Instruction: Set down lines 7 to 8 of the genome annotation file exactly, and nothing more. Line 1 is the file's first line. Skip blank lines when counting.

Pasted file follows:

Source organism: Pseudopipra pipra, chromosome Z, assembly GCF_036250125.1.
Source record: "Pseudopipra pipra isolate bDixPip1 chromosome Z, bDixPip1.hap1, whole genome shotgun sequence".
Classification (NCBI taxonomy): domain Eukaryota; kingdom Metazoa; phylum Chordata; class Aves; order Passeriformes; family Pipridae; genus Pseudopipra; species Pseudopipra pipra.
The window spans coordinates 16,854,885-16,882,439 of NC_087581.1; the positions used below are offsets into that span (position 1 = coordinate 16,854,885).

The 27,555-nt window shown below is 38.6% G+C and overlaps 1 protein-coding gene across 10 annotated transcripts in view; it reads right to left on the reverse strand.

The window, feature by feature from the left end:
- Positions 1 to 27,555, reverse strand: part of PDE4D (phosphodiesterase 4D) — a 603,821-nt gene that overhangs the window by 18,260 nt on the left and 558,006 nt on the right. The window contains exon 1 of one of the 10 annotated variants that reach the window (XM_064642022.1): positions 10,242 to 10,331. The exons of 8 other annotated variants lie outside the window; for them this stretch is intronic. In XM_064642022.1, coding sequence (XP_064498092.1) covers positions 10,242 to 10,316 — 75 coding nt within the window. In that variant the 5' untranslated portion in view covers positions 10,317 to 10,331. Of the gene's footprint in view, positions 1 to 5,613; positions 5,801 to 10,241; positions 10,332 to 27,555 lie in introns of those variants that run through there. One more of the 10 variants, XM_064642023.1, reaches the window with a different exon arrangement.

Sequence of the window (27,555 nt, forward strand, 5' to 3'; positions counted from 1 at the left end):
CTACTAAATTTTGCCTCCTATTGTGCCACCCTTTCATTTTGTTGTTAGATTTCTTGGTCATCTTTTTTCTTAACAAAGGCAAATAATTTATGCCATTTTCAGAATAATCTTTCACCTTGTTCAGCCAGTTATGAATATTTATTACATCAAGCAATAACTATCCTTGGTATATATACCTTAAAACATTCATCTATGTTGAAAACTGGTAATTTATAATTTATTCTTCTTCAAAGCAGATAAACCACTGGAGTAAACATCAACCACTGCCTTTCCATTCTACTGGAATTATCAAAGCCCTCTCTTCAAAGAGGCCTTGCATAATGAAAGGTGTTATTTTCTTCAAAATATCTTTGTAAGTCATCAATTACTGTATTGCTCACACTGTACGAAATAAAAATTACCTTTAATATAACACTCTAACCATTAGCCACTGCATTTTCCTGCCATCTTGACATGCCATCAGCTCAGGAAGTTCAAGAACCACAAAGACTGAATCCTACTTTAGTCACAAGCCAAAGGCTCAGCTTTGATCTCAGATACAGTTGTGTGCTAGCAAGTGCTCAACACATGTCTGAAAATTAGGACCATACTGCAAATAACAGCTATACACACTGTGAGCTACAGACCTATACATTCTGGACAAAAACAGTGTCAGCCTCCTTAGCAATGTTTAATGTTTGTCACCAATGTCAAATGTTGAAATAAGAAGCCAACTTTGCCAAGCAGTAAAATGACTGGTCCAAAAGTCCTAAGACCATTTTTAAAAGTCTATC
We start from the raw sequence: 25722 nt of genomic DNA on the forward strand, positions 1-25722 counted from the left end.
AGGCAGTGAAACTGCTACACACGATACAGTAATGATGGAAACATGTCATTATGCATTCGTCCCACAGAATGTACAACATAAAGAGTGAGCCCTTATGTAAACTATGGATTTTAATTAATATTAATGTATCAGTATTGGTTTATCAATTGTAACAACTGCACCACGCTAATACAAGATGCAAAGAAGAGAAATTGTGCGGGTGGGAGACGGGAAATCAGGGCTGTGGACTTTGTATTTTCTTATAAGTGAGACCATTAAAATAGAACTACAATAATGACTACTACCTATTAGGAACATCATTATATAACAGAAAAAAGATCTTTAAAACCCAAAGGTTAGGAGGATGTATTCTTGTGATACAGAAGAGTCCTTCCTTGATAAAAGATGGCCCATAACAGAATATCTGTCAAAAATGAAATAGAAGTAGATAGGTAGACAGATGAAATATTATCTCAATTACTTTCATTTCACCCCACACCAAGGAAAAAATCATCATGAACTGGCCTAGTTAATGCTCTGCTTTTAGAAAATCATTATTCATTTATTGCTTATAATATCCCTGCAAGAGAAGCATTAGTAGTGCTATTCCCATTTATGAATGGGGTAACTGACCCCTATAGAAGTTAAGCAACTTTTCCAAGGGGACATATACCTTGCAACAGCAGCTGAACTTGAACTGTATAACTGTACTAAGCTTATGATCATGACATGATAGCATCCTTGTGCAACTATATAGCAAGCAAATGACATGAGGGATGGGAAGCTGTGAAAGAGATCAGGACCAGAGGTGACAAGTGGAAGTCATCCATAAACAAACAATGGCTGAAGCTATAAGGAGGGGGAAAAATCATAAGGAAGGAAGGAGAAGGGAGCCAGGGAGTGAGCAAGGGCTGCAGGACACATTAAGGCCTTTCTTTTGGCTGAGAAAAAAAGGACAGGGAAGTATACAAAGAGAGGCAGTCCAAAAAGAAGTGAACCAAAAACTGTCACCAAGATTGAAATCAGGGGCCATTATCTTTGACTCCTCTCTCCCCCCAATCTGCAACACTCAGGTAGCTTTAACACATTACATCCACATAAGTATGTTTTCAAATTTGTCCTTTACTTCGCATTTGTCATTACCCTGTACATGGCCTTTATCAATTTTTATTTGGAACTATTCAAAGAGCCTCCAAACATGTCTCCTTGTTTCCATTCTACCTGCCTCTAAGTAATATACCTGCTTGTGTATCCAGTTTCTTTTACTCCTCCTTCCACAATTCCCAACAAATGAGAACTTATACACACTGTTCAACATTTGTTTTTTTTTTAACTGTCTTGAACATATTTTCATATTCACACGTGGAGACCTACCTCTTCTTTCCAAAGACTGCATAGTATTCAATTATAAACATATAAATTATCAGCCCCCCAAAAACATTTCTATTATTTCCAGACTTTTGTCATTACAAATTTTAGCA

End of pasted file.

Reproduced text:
- Positions 1 to 27,555, reverse strand: part of PDE4D (phosphodiesterase 4D) — a 603,821-nt gene that overhangs the window by 18,260 nt on the left and 558,006 nt on the right. The window contains exon 1 of one of the 10 annotated variants that reach the window (XM_064642022.1): positions 10,242 to 10,331. The exons of 8 other annotated variants lie outside the window; for them this stretch is intronic. In XM_064642022.1, coding sequence (XP_064498092.1) covers positions 10,242 to 10,316 — 75 coding nt within the window. In that variant the 5' untranslated portion in view covers positions 10,317 to 10,331. Of the gene's footprint in view, positions 1 to 5,613; positions 5,801 to 10,241; positions 10,332 to 27,555 lie in introns of those variants that run through there. One more of the 10 variants, XM_064642023.1, reaches the window with a different exon arrangement.

Sequence of the window (27,555 nt, forward strand, 5' to 3'; positions counted from 1 at the left end):